My lower lip is slightly thicker than the ideal and I get a better tone when the flute hole opening is a bit higher than the usual level of most players who have thinner lips. While this improves the sound, it also results in a declined stability (the support of the chin is diminished), as a result I tend to press my lip with the flute especially in the high register. Thus I get a bad, squeezed tone.

I have been playing for slightly more than a year and recently we realized with my instructor that this habit was preventing me from enhancing the tone in the high register. Now I am trying to shape my lips into the form that you have explained in Moyce's drawing. But I guess the muscles are still weak and after a while they start trembling and there's too much tension build up especially in my upper lip. Menstruation periods worsen the situation further, probably as the muscles around the diaphragm become loose. I find myself blowing harder and harder with constantly increasing lip pressure and headache. No matter what I do to relax I cannot succeed. As a result nowadays there are some weeks during which I cannot improve the sound no matter what, I just have to wait for the tension to go away. Even my instructor recommended me to have a break for few days.

What I want to learn is, if there are any exercises to help ease the tension and adapt the true relaxed embrochure more easily. Recently I have been practicing scales from Moyse's Ecole De L'Articulation to correct this but they don't always help. I was recommended to stop practicing the longtone sonorites as they also seem to tihgten my lips.

Thans for your answer in advance

Friday, March 27, 2015 5:00:00 AM

Blogger jen said...

Dear Nalan,

It's difficult to advise you at a distance. If you're "trying too hard" and if you're getting aches from tension, then for sure, it is far far too much tension.
When we first start to find the right muscles, we tighten all the neighbouring muscles as well, in our efforts. So instead of "tightening" you need to relax every muscle that is NOT needed. That takes time and focus, and much relaxing in between.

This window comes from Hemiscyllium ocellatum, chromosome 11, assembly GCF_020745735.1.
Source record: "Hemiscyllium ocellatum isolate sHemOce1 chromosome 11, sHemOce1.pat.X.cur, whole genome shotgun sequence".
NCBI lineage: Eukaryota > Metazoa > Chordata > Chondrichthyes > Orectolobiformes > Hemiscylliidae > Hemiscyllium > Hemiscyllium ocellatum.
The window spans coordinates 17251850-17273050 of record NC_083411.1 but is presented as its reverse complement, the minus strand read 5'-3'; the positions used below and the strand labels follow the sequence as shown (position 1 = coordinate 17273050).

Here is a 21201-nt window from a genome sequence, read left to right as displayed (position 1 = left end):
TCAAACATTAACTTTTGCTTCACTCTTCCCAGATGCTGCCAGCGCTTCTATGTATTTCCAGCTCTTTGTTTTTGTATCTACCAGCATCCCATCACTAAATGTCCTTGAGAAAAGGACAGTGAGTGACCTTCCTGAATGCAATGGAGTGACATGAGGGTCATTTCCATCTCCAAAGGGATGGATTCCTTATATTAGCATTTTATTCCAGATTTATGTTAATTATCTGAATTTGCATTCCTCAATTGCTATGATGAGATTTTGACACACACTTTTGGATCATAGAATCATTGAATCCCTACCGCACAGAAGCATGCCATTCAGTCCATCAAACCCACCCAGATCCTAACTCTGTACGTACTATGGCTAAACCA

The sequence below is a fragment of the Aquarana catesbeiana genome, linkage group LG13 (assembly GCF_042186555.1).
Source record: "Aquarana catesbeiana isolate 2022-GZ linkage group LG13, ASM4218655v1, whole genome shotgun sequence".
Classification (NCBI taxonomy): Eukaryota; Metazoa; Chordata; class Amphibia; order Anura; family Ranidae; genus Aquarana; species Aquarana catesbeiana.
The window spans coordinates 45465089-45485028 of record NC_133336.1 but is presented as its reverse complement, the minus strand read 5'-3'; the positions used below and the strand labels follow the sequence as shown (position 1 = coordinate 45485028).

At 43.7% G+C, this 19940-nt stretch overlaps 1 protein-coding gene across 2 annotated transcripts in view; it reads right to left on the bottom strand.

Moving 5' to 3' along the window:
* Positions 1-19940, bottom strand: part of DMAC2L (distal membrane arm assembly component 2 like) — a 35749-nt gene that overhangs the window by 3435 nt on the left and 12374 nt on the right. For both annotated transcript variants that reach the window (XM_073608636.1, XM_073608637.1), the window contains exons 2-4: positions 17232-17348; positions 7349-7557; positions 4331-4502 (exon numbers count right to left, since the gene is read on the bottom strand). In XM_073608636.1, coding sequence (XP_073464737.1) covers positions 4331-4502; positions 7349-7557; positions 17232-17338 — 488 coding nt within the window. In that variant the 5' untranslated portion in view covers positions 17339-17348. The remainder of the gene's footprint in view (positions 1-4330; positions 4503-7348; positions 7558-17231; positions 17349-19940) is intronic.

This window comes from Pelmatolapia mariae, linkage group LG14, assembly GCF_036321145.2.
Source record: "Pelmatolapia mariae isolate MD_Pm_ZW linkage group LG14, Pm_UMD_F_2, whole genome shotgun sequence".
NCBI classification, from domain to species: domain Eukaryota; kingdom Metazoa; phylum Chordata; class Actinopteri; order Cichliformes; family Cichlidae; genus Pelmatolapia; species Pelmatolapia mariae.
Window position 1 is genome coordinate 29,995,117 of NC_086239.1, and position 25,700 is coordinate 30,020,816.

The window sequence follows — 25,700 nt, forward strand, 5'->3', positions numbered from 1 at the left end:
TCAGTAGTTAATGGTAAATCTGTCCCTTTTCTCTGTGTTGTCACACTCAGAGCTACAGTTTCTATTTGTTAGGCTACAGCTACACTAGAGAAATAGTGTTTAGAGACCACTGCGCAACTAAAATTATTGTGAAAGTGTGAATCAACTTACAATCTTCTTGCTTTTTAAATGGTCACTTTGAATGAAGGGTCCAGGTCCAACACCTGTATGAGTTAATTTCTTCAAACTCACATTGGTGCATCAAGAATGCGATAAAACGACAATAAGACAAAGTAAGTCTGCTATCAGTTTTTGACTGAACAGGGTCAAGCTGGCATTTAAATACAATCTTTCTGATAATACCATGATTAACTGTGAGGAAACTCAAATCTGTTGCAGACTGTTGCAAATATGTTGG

On a scale of one to ten, with ten being maximum tension, you need to find a "two or three".
IT will take time to be observant of sensations in your muscles to loosen the unnecessary tension. So relaxing fully in between effort is key as well. Good luck. Jen

Friday, March 27, 2015 9:07:00 AM

Blogger Unknown said...

Thanks Jen. I need to be patient then :)

Sunday, March 29, 2015 11:55:00 PM

Blogger jen said...

Dear Nalan,
Part of being patient is also spending time on things that ACTUALLY help. For example, if tension is a problem, typically, for you, you could investigate what relaxing 100% feels like. Invest in a professional massage and relax 100%. Then use what you learn when you return to flute practice.

Other things that might help are:
1. Changing the way you line up your headjoint, to see if you can get more of the flute's lip-plate to actually touch the skin of your chin. See: www.jennifercluff.com/lineup.htm
2. Changing the way you approach the high register by actually releasing the amount of pressure you push the flute into the chin as you go higher and higher. See Paul Edmund-Davies advice on this at: www.jennifercluff.com/davies.htm

3. Working systematically with specific self-teaching exercises to lower the pressure of the flute's lip plate so it doesn't distort the lower lip. These exercises are in Vol. 2 of Roger Mather's "The Art of Playing the Flute".

4. Reducing tension overall by improving the ease of breathing. Look into Alexander Technique and also "The Physical Flute" by Wilkinson. It could be your tension is actually caused by the way you hold your whole body.

When you take a break from tense flute playing, you can ALWAYS do self-relaxing imagery and other things with your time.
Hope this helps.
Let me know if you have a break-through, if you do. I'll be curious what the problem truly was.

Monday, March 30, 2015 12:07:00 AM